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Battenkiller wrote:
Dr, Gabe Mirkin, a noted health and fitness author, feels otherwise: . . . .talktalktalk, explain- explain, research, primary sources, >quip< AD + testimonial)


YOU DA MANNNN!

Here's a little 'prize'
8)
Oat Meal Cookies

(these are really good, the recipe 'floated around the FaxMachine world'
yesteryear and was called the 250$ Nieman Markus Cookie recipe)


1 cup Butter
1 cup White Sugar
1 cup Brown sugar
2 eggs
1 tsp. vanilla
2 1/2 cups oatmeal- pulverized into a mealey tex in the blender
2 cups all purpose flour (unbleached)
1/2 tsp salt
1 tsp baking powder
1 tsp soda
1 1/2 cup nuts (I like peh-khans)
1/2 12 oz. bag Chippits, (I use the mini dark choc)
1/2 8 oz bar unsweeted choc coursely grated (I skip this)

butter with sugar
eggs with vanilla
add dry to creamed (having sifted all before, or whisk to whoosh in the soda/powder)
add nuts and choc bits
balls 2 " apart
parchment lined sheets
375 degrees 6 mins or so, keep an eye on them- for a nice colour

These are 'dry' tasting cookies
I don't care for sugary chewy ones
eating these actually feels healthy
and they don't fall apart on a trip.

your welcome.
:D

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Last edited by siren1 on February 3rd, 2008, 3:15 pm, edited 1 time in total.

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PostPosted: February 3rd, 2008, 1:04 pm 
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WC,
Cooking corn meal is like cooking cream of wheat. You can make it as runny as you like or as thick as you like.I like to cook the corn meal and then place it to cool. On a trip I cook it the night before. At home after it is cooked I put it in a small bread loaf pan and allow it to cool there in the fridge. In the morning I take it out of the pan and slice it, fry it in butter and put syrup on it and eat.

Bill

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www.ottertooth.com
SAVE Temagami Old Growth Forests donate to Earthroots www.earthroots.org/
www.friendsoftemagami.org
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PostPosted: February 3rd, 2008, 1:19 pm 
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That sounds pretty tasty and easy enough to cook. And I can always use another idea for breakfast.

Thanks Bill.

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PostPosted: February 3rd, 2008, 2:57 pm 
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Location: Missouri, U.S.A
Quote:
As far as oatmeal goes, yes, you are correct about the instant oats having less soluble fiber (I think the stuff is a by product of oat bran production) than steel cut oats as per the Quaker Oats website, but you will also notice that ordinary rolled oats have the same as steel cut, 2 g/serving. And this may be why some folks get a hankering for the instant stuff while on the trail. They need that burst of energy.


I looked at the Quaker website. The serving size for the instant oatmeal is 28 g vs. 40 g for the cut, old fashioned, and quick. That could account for some of the disparity in soluble fiber.

About 15 years ago I was getting interested in eating whole grains, and at the time was eating store-brand quick oats for breakfast. I called the number on the cannister, and asked if their oats were whole grained. The person said "no", the bran had been removed. I switched to Quaker quick oats, which is supposed to be whole grained. So I would say not all quick oats are created equal.


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PostPosted: February 3rd, 2008, 3:17 pm 
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siren1 wrote:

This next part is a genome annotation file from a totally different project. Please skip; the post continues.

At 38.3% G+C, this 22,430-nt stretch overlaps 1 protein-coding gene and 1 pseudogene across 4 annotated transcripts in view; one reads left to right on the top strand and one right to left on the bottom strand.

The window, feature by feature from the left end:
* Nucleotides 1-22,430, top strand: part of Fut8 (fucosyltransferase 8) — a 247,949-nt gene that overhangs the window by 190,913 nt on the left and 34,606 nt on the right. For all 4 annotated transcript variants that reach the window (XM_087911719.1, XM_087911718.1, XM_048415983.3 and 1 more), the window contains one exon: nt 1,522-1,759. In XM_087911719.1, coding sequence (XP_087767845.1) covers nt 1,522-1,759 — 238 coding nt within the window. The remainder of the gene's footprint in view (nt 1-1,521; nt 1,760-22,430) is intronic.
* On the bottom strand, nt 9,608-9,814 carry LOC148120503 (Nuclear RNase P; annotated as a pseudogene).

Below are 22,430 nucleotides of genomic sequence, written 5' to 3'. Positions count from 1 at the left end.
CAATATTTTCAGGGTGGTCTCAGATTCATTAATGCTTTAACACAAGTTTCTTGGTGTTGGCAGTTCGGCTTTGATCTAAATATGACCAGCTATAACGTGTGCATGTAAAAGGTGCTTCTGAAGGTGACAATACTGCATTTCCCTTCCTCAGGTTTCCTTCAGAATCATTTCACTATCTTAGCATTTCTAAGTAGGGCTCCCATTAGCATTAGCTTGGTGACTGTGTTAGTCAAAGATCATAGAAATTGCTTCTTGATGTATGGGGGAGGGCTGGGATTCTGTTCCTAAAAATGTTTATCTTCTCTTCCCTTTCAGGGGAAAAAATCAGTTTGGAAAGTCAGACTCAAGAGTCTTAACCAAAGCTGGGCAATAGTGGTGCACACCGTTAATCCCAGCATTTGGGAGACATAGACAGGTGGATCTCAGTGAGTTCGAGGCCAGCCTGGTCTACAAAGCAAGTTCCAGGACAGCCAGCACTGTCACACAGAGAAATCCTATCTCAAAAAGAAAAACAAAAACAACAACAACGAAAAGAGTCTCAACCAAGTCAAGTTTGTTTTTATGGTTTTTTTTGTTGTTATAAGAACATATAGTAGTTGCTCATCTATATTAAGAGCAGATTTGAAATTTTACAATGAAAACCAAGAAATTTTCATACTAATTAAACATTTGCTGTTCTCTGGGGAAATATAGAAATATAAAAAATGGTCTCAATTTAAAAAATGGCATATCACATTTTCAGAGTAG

These are 'dry' tasting cookies
I don't care for sugary chewy ones
eating these actually feels healthy
and they don't fall apart on a trip.

your welcome.
:D


Washed down with hot coffee, call them "No Dishes Breakfast" :wink:

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PostPosted: February 3rd, 2008, 6:50 pm 
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Battenkiller wrote:
And this may be why some folks get a hankering for the instant stuff while on the trail. They need that burst of energy.


I'm not discounting that but you also need some protein and not animal forms are much better - especially when you are on long and strenuous trips... that's why I said there has to be a decent amount of protein in the diet. Foods like lentils for example. This is why I stressed a combination of foods. Oatmeal is good for that quick burst but it has been proven that we need more than that quick fix. Refer to the link I posted earlier.

For example... from http://www.whfoods.com/genpage.php?tnam ... ce&dbid=52

about lentils... "their high fiber content prevents blood sugar levels from rising rapidly after a meal. But this is far from all lentils have to offer. Lentils also provide good to excellent amounts of six important minerals, two B-vitamins, and protein."

and

"In addition to providing slow burning complex carbohydrates, lentils can increase your energy by replenishing your iron stores."

the slow release is beneficial especially when portaging and hiking... so let's say one has oatmeal for breakfast - adding some lentils at lunch and then a snack of something like an oatmeal based bar will give you the balance needed - and you won't hit that wall where you lack energy

and from
http://www.whfoods.com/genpage.php?tnam ... e&dbid=142

about quinoa... "A recently rediscovered ancient "grain" native to South America, quinoa was once called "the gold of the Incas," who recognized its value in increasing the stamina of their warriors. Not only is quinoa high in protein, but the protein it supplies is complete protein, meaning that it includes all nine essential amino acids. Not only is quinoa's amino acid profile well balanced, making it a good choice for vegans concerned about adequate protein intake, but quinoa is especially well-endowed with the amino acid lysine, which is essential for tissue growth and repair. In addition to protein, quinoa features a host of other health-building nutrients. Because quinoa is a very good source of manganese as well as a good source of magnesium, iron, copper and phosphorous, this "grain" may be especially valuable for persons with migraine headaches, diabetes and atherosclerosis."

and

"Quinoa is also a good source of riboflavin, which is necessary for proper energy production within cells. Riboflavin (also called vitamin B2) has been shown to help reduce the frequency of attacks in migraine sufferers, most likely by improving the energy metabolism within their brain and muscle cells."

so like I said before, foods like quinoa are very beneficial. I've found more evidence supporting foods like quinoa and lentils than I have found disputing it.